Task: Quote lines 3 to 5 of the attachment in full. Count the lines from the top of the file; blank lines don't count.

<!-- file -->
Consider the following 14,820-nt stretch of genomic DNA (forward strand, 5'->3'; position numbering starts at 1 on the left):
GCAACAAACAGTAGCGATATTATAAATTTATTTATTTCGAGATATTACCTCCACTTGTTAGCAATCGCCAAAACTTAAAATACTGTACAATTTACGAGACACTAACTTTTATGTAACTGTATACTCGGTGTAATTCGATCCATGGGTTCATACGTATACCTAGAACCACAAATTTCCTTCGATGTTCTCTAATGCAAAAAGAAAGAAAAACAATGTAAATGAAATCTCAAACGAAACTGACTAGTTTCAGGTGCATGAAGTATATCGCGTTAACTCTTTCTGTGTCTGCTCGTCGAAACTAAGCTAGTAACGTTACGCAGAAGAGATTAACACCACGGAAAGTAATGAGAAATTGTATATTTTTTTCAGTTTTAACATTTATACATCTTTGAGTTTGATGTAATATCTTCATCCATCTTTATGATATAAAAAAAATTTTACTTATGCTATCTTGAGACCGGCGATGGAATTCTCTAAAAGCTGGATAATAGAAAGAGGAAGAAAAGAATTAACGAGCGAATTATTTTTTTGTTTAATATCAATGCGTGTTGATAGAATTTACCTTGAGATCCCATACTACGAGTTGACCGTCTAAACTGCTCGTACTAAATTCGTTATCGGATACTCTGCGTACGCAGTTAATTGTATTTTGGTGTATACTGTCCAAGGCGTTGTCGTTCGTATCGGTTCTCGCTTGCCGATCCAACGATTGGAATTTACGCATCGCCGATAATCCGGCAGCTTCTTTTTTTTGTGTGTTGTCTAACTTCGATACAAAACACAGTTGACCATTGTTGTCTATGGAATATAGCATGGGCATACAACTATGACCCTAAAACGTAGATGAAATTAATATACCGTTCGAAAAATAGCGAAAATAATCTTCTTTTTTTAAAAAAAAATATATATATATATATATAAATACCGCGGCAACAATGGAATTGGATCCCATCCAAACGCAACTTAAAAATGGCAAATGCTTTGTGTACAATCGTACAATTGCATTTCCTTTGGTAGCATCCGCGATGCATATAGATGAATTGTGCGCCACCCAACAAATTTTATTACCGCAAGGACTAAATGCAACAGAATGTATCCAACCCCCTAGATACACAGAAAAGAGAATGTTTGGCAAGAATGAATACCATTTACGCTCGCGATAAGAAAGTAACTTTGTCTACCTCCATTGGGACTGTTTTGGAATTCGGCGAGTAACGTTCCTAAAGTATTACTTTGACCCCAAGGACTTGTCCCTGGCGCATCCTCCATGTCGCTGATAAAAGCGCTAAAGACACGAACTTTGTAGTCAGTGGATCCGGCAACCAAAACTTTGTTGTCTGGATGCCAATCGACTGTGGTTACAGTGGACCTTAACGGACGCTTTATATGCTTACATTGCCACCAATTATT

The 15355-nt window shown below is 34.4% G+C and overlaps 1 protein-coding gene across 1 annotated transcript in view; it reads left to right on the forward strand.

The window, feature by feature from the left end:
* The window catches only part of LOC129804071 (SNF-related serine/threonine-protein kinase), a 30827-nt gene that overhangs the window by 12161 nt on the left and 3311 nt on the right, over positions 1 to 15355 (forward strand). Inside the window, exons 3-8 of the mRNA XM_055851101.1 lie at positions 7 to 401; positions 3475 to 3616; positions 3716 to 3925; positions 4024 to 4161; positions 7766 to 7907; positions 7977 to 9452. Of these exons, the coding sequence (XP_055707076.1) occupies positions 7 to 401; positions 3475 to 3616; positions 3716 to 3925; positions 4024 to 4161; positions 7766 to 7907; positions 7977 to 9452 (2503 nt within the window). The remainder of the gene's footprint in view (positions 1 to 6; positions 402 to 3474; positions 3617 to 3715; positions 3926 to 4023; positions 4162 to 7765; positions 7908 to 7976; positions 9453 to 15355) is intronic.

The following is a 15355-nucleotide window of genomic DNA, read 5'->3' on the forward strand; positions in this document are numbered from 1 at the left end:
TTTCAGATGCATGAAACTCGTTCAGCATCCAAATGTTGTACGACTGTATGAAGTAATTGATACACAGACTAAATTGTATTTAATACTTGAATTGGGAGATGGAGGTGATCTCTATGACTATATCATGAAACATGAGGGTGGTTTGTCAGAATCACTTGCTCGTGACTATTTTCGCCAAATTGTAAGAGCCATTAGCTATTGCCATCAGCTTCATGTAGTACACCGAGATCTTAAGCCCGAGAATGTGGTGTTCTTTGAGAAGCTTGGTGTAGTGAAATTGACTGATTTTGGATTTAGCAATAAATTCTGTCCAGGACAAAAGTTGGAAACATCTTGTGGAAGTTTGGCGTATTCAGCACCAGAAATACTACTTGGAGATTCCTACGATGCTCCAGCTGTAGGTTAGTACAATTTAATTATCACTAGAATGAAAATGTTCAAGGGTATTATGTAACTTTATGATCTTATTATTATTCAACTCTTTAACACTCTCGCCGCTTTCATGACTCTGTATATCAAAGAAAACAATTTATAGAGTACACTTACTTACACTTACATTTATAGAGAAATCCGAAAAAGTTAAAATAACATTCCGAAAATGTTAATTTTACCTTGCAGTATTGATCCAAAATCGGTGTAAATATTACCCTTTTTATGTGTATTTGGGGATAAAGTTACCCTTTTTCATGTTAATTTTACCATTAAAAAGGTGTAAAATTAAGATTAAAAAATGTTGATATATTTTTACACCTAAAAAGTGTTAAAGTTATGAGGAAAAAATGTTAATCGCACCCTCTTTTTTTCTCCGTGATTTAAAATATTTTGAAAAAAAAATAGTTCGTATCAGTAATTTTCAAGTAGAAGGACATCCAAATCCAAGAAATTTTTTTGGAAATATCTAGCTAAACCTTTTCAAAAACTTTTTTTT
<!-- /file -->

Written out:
The 15355-nt window shown below is 34.4% G+C and overlaps 1 protein-coding gene across 1 annotated transcript in view; it reads left to right on the forward strand.

The window, feature by feature from the left end:
* The window catches only part of LOC129804071 (SNF-related serine/threonine-protein kinase), a 30827-nt gene that overhangs the window by 12161 nt on the left and 3311 nt on the right, over positions 1 to 15355 (forward strand). Inside the window, exons 3-8 of the mRNA XM_055851101.1 lie at positions 7 to 401; positions 3475 to 3616; positions 3716 to 3925; positions 4024 to 4161; positions 7766 to 7907; positions 7977 to 9452. Of these exons, the coding sequence (XP_055707076.1) occupies positions 7 to 401; positions 3475 to 3616; positions 3716 to 3925; positions 4024 to 4161; positions 7766 to 7907; positions 7977 to 9452 (2503 nt within the window). The remainder of the gene's footprint in view (positions 1 to 6; positions 402 to 3474; positions 3617 to 3715; positions 3926 to 4023; positions 4162 to 7765; positions 7908 to 7976; positions 9453 to 15355) is intronic.